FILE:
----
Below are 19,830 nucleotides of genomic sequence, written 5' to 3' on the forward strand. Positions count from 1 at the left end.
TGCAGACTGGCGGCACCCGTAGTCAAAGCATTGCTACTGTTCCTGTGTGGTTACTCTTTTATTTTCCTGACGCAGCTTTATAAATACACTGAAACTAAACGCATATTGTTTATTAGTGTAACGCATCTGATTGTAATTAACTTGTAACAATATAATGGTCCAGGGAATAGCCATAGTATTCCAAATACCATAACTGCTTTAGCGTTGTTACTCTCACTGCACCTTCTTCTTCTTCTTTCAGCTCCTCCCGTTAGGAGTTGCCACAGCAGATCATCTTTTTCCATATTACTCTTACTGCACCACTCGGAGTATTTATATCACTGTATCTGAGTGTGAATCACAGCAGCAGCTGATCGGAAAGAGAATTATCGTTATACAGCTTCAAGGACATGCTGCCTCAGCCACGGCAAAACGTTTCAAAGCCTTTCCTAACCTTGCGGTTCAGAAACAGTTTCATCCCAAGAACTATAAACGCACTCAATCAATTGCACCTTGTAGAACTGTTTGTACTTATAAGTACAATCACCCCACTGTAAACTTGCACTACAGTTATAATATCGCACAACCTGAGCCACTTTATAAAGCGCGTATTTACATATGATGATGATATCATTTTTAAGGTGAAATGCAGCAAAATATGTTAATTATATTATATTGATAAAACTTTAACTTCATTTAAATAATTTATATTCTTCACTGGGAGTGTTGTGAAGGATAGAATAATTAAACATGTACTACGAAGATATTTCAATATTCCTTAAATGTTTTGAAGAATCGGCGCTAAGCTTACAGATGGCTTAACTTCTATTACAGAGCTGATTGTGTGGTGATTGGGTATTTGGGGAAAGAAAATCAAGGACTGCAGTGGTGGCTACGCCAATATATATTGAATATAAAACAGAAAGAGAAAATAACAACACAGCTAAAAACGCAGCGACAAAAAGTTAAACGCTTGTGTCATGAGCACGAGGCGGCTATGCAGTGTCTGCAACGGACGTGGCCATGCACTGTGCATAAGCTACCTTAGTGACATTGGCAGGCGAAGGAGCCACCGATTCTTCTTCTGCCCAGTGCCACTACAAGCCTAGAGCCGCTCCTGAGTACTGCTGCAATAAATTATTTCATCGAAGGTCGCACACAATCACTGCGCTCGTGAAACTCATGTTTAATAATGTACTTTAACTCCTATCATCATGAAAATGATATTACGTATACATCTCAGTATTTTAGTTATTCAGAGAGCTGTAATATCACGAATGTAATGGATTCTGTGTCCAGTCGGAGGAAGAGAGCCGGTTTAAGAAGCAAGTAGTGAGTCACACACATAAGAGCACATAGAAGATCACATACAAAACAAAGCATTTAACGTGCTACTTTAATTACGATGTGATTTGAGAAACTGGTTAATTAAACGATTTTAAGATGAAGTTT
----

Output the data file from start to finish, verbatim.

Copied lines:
Below are 19,830 nucleotides of genomic sequence, written 5' to 3' on the forward strand. Positions count from 1 at the left end.
TGCAGACTGGCGGCACCCGTAGTCAAAGCATTGCTACTGTTCCTGTGTGGTTACTCTTTTATTTTCCTGACGCAGCTTTATAAATACACTGAAACTAAACGCATATTGTTTATTAGTGTAACGCATCTGATTGTAATTAACTTGTAACAATATAATGGTCCAGGGAATAGCCATAGTATTCCAAATACCATAACTGCTTTAGCGTTGTTACTCTCACTGCACCTTCTTCTTCTTCTTTCAGCTCCTCCCGTTAGGAGTTGCCACAGCAGATCATCTTTTTCCATATTACTCTTACTGCACCACTCGGAGTATTTATATCACTGTATCTGAGTGTGAATCACAGCAGCAGCTGATCGGAAAGAGAATTATCGTTATACAGCTTCAAGGACATGCTGCCTCAGCCACGGCAAAACGTTTCAAAGCCTTTCCTAACCTTGCGGTTCAGAAACAGTTTCATCCCAAGAACTATAAACGCACTCAATCAATTGCACCTTGTAGAACTGTTTGTACTTATAAGTACAATCACCCCACTGTAAACTTGCACTACAGTTATAATATCGCACAACCTGAGCCACTTTATAAAGCGCGTATTTACATATGATGATGATATCATTTTTAAGGTGAAATGCAGCAAAATATGTTAATTATATTATATTGATAAAACTTTAACTTCATTTAAATAATTTATATTCTTCACTGGGAGTGTTGTGAAGGATAGAATAATTAAACATGTACTACGAAGATATTTCAATATTCCTTAAATGTTTTGAAGAATCGGCGCTAAGCTTACAGATGGCTTAACTTCTATTACAGAGCTGATTGTGTGGTGATTGGGTATTTGGGGAAAGAAAATCAAGGACTGCAGTGGTGGCTACGCCAATATATATTGAATATAAAACAGAAAGAGAAAATAACAACACAGCTAAAAACGCAGCGACAAAAAGTTAAACGCTTGTGTCATGAGCACGAGGCGGCTATGCAGTGTCTGCAACGGACGTGGCCATGCACTGTGCATAAGCTACCTTAGTGACATTGGCAGGCGAAGGAGCCACCGATTCTTCTTCTGCCCAGTGCCACTACAAGCCTAGAGCCGCTCCTGAGTACTGCTGCAATAAATTATTTCATCGAAGGTCGCACACAATCACTGCGCTCGTGAAACTCATGTTTAATAATGTACTTTAACTCCTATCATCATGAAAATGATATTACGTATACATCTCAGTATTTTAGTTATTCAGAGAGCTGTAATATCACGAATGTAATGGATTCTGTGTCCAGTCGGAGGAAGAGAGCCGGTTTAAGAAGCAAGTAGTGAGTCACACACATAAGAGCACATAGAAGATCACATACAAAACAAAGCATTTAACGTGCTACTTTAATTACGATGTGATTTGAGAAACTGGTTAATTAAACGATTTTAAGATGAAGTTT